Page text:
Devils Workshop

has been moved to new address

Sorry for inconvenience...

E-Garden Almanac: September 2008

E-Garden Almanac

The E-Garden Almanac is the push-button, real human journal of Kelly D. Norris. All errors, grammatic grievances, and opinions are that of the author. Kelly is a freelance writer and Master Gardener from southwest Iowa. His passion and obsession with horticulture, plants, and gardening embodies nearly every function of his life. The E-Garden Almanac serves as the web extension of his columns, articles, and lectures.
Learn more here!

My Photo
Location: Iowa

Monday, September 22, 2008

Garden Writers: Day 3

I think we'll let the photos do the talking today. I mean the seminars were great but the tours were the fun. Terra Nova Nurseries and Iseli Nursery. Little bits of heaven, eh?

And a few quick remarks about Plant Nerd Night. Oh gosh what a hilarious event. Dan took some videos of the stellar performance by the Chorus of the Goddess Flora and will post them to YouTube. Type in "Chorus of the Goddess Flora" (or something about garden writers) and you're likely to find something hysterical. Who ever knew that horticulturally themed musicals existed?

Here are some pretty shots from Terra Nova and Iseli. Enjoy! Today (Day 4) a tribe of faithful plant nerds is skipping the tours (I'll do those on Wednesday) to visit two other local gems: Cistus Nursery and Joy Creek Nursery. Woo hoo!

Saturday, September 20, 2008

Garden Writers: Day 2

My adjustment to Portland weather has been a lot faster than my adjustment to the Pacific time zone. I was up at 5:00 AM this morning, par normal to my 7:00 AM wake-up in Iowa. I was less than enthused, though I did managed to roll over and take a nap for a few more hours.

The morning began with an engaging seminar by Jack Hart, writing coach and former god-at-the-thrown of The Oregonian. While not engaged by his prescriptive note-taking assignment, I did manage to scribble down a few notes that apply to thoughts I've had recently about my columns and book projects. I even got to hear a little affirmation. It's nice to be right once and a while (and be reminded of it)!

But let's cut to the chase. After all I'm a plant geek, right? I was willingly kidnapped after the keynote by a gang of fellow plant nerds who hastily assembled into what has become known as the "Dan Van" or the "Fairy Van" (an explanation would probably be pointless). Ably led by plantsman extraordinaire Dan Heims, we drove to the Expo Center to bear witness and partake in the semi-annual Hardy Plant Society of Oregon Plant Sale. Flippity wow! 76 vendors on a state fair-sized trade floor with more plants than I could humanly digest. I even ran into loyal iris co-horts Terry and Barbara Aitken, along with others, at the Greater Portland Iris Society booth. Who knew and what a surprise!?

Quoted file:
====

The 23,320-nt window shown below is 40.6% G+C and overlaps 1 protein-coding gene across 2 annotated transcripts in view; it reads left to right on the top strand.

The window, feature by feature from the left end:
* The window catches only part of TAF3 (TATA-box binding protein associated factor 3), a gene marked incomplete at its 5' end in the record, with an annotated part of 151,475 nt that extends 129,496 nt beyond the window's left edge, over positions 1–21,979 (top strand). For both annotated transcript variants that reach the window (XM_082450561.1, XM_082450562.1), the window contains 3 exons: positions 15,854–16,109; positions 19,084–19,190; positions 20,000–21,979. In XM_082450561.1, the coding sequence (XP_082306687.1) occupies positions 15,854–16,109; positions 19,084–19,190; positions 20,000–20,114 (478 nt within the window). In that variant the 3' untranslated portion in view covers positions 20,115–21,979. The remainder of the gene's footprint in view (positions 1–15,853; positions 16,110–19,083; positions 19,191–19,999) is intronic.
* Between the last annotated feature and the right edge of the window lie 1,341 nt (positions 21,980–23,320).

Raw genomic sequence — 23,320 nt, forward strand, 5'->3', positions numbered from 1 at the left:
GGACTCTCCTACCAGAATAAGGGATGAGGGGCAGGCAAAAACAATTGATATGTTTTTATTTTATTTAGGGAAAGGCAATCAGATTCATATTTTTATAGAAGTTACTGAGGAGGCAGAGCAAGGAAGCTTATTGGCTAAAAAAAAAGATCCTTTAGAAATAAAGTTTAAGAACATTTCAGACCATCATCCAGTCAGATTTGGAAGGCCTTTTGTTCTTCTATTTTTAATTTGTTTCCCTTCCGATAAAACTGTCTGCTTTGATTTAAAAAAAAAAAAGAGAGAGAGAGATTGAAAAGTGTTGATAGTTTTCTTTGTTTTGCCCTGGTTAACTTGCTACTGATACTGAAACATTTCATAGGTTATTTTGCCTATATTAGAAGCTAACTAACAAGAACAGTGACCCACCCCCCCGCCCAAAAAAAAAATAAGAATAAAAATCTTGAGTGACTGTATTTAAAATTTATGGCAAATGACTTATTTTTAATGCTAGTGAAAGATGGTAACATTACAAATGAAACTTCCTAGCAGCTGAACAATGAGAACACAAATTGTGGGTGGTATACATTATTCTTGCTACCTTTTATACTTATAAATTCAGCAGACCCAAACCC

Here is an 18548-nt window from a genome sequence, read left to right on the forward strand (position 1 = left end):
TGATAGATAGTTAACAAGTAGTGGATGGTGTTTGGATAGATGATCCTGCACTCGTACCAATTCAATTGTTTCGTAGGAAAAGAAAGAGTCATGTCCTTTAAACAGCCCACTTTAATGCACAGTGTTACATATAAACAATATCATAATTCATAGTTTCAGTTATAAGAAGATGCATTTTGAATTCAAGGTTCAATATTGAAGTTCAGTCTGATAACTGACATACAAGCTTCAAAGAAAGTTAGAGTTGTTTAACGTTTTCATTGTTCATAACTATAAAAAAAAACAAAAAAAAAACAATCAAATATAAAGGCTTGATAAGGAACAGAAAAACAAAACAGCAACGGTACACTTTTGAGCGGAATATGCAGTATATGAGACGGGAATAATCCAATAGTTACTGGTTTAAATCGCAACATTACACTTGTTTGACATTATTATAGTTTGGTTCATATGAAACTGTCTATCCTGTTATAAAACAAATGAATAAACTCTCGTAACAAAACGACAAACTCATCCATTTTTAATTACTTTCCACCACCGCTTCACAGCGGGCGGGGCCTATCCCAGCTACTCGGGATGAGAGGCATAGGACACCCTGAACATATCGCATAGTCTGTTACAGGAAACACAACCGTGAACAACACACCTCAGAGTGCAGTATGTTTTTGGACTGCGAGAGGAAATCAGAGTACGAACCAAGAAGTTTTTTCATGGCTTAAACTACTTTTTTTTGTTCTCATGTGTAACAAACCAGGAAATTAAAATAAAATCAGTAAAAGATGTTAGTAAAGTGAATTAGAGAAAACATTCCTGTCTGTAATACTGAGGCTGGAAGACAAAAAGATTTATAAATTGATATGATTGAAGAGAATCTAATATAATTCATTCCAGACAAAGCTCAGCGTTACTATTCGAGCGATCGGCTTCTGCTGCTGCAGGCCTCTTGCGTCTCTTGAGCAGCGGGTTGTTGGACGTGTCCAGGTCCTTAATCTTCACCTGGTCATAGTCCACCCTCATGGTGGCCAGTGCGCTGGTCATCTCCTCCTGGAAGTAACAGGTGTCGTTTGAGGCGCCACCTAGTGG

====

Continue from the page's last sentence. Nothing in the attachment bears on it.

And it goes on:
I, along with Steph, Leann, Rita, Dan, Chris, Jimmy, Felder, Sharee, and too many others, ran around like kids in a candy store with pocket change from grandma. They gave us boxes to fill. They provided us with a holding area. They took plastic payment! Feel the crescendo? I promised mom I wouldn't bring home much from this trip. I managed to call her this evening to "amend" my promise with small clauses for "really cool stuff simply can't be avoided" and "under no circumstances shall must-haves be avoided simply because we're tired of planting". I of course am not as tired of planting as she is. As usual she didn't put up much of a fight. Why bother? After 17 years of gardening, she might as well give in. She gets to enjoy it too after all.

What did I bring home? I'll save that for a post-convention analysis post. I'm too tired to editorialize on the nature of feverish purchases. I'm not even sure what all I have.

The garden tours we're equally excellent though not enough time was given to see them all. All were smaller, urban gardens and most possessed incredible amounts of spirit, flair, and good taste. Our thanks to them for opening their outdoor homes to us! See photos below. More tomorrow!

Garden Writers: Day 1

I know, I know. I didn't get anything posted last night to officially kickoff my blog coverage of GWA. When I got back to my room last night I realized that I'd been up for 20 hours. I don't know about you, but that's bedtime for me! Here I am this morning (I'm still functioning on Iowa time) fired up with all the juicy gossip and details that all you faithful followers of the blogosphere are dying to hear. All I can say is that garden writers party hardest.

Getting to Portland was a piece of cake, minus the hasty consumption of a burrito by my seatmate on the flight from Minneapolis to Portland. For those of you who've had to sit through a meal conversation (or even just a meal with me), you know I LOVE burritos. But at 9:30 AM and after just having ate breakfast (which I normally don't do) and not to mention being in an enclosed space with 200+ other people, I was hardly in the mood for a burrito. You'll imagine my relief when arriving at the hotel in Portland (several hours later) I found that the in-house restaurant is a cantina called Eduardo's.